As the Joint Owner of 1202 9th Ave. East, Winfield Kansas, I am named on Title as Wayne Camick', Grantee, Lot 14 and the West half of Lot 15, Block 21, Central Park Addition to the City of Winfield, Cowley County Kansas, as registered with Cowley County Registrar of Deeds, Book 817, p.710 recorded June 20, 2008 as notarized by Robin Barbour of Barbour Title.
The defendant then proceeds to present the argument that his claim should be excused from judgment in the state court action as he was unable to respond, asserting he had been "wrongfully detained" by ICE. He then signed the letter - without any quotation marks - as "Wayne Camick, 2534 Sawmill Rd. E.H.T. N.J. 08234." (Exh. 4-E). This was in keeping with Leslie Lyle Camick's earlier Response to Petition in the state court case, in which he presented himself without any qualification as "Wayne Camick, " and further stating that he "swears that all the statements contained therein are true and correct." (Exh. 4-D).
The defendant's position is effectively summarized in his contention that "[c]onsidering the evidence on Count 1, it is also clear that Wayne Camick and Leslie Lyle Camick are one in [sic] the same person." Id. at 6.
Again, this is simply untrue. As a simple matter of fact, the defendant is not Wayne Camick. He is Leslie Lyle Camick.
And a rational fact finder could determine that Lyle Camick engaged in a scheme to defraud by persuading the state court that he had been detained through no fault of his own. The truth - that he had used a false name to enter and remain in the United States - would have fatally undermined his assertion that he was wrongfully held by ICE. A jury reasonably found the defendant acted with fraudulent intent in his mailed letter, one in which he sought to maintain his fictional identity in order to again an advantage in the state litigation. The evidence supports the defendant's conviction under Count 1.
Patent Office Wire Fraud and False Statements
The defendant next argues there is no evidence to support his conviction under Counts 3 or 5, which charged him with using his false name in official papers filed with the United States Patent Office. Count 3 alleged wire fraud in violation of 18 U.S.C. § 1342; Count 5 alleged making a false statement in violation of 18 U.S.C. § 1001(a)(3). The defendant's argument is similar to that presented under Count 1. That is, he asserts he was, in fact, the inventor of the device, and that at the time he applied for the patent, "everyone in the United States who knew Mr. Camick knew him as Wayne.'" (Dkt. 113, at 11). His true name, he argues, was not material to the transaction.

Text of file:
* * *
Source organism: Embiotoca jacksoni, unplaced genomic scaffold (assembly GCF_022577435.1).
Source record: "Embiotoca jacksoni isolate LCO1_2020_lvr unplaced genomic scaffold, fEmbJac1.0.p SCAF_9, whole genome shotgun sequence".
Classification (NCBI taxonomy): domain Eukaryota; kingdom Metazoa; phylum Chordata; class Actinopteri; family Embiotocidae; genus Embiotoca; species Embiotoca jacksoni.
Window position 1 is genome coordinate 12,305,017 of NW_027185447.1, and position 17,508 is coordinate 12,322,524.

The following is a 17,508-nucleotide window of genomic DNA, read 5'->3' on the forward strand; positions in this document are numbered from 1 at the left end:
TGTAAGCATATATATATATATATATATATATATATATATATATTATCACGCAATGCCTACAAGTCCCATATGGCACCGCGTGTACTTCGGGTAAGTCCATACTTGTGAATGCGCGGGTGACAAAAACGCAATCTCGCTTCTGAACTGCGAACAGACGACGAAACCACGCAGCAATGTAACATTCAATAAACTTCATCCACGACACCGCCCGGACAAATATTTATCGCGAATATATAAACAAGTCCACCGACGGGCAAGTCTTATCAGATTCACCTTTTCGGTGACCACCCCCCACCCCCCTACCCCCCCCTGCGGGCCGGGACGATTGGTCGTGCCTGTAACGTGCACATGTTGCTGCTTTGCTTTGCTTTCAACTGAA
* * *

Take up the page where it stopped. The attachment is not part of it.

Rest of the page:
These arguments are as unsuccessful for Counts 3 and 5 as for Count 1. Leslie Lyle Camick may attempt to argue what facts his victims should consider material, but the jury was not compelled to agree. The defendant points to the testimony of his patent attorney that he believed his client was Wayne Camick, and believed that the only thing that should be important was his status as the inventor of the device. But the evidence presented at trial also establishes that the government maintains a strong interest in ensuring that information in its records be truthful.
Camick's argument that he was indeed the "actual inventor" of the device under 37 C.F.R. 1.41(a) is similar to his argument that, by the time of the patent application, "everyone in the United States" believed he was Wayne Camick. In other words, since the lie had continued for so long, and everyone believed it, it was no longer a lie.
But it was a lie. The "actual inventor" of the device was the defendant Leslie Lyle Camick, not Wayne B. Camick. Evidence supports the conviction under Counts 3 and 5. The jury could reasonably determine, based on the evidence, that the defendant made a false writing about a matter within the jurisdiction of the executive branch, that he knew the writing was false, and that his actions were deliberate, willful, voluntary, and intentional. The evidence also shows that the representation as to applicant's name was material, in that the government assumes the trustworthiness of such information and that such information may influence its processing of patent applications.
The false statement law is designed to protect the integrity of information flowing to the federal government. "For a proper functioning of their regulative and reform power [federal] agencies depend] upon information supplied by the individuals and corporations with which they were dealing. The giving of false information to these agencies would, of course, seriously pervert their functions, making effective regulations impossible." Friedman v. United States, 374 F.2d 363, 366 (8th Cir. 1967). See United States v. Gilliland, 312 U.S. 86, 93 (1941). Thus, in United States v. Parten, 462 F.2d 430, 432 (1972), the court found that the submission of false names on customs declarations forms may constitute material misrepresentations.
Of course, the materiality of the use of a false name cannot simply be assumed. In United States v. Ismail, the 97 F.3d 50 (4th Cir. 1996), the court reversed the conviction of the defendant who had submitted a false name and social security number on a bank signature card, even though it explicitly agreed that "[p]roviding a false name or social security number certainly could, in a given situation, be material." However, the court observed, "at trial in this case, the Government presented no evidence of the materiality." (Emphasis in Ismail ). Rather, the government conceded that it had not "presented any evidence of materiality at trial... or indeed... any argument." Id. at 61-62 (emphasis in original)). See United States v. Fondren, 417 Fed.Appx. 327, 335-36 (4th Cir. 2011) (distinguishing Ismail as based on a complete failure of proof, and finding that the material of the use of a false name may be determined by circumstantial evidence).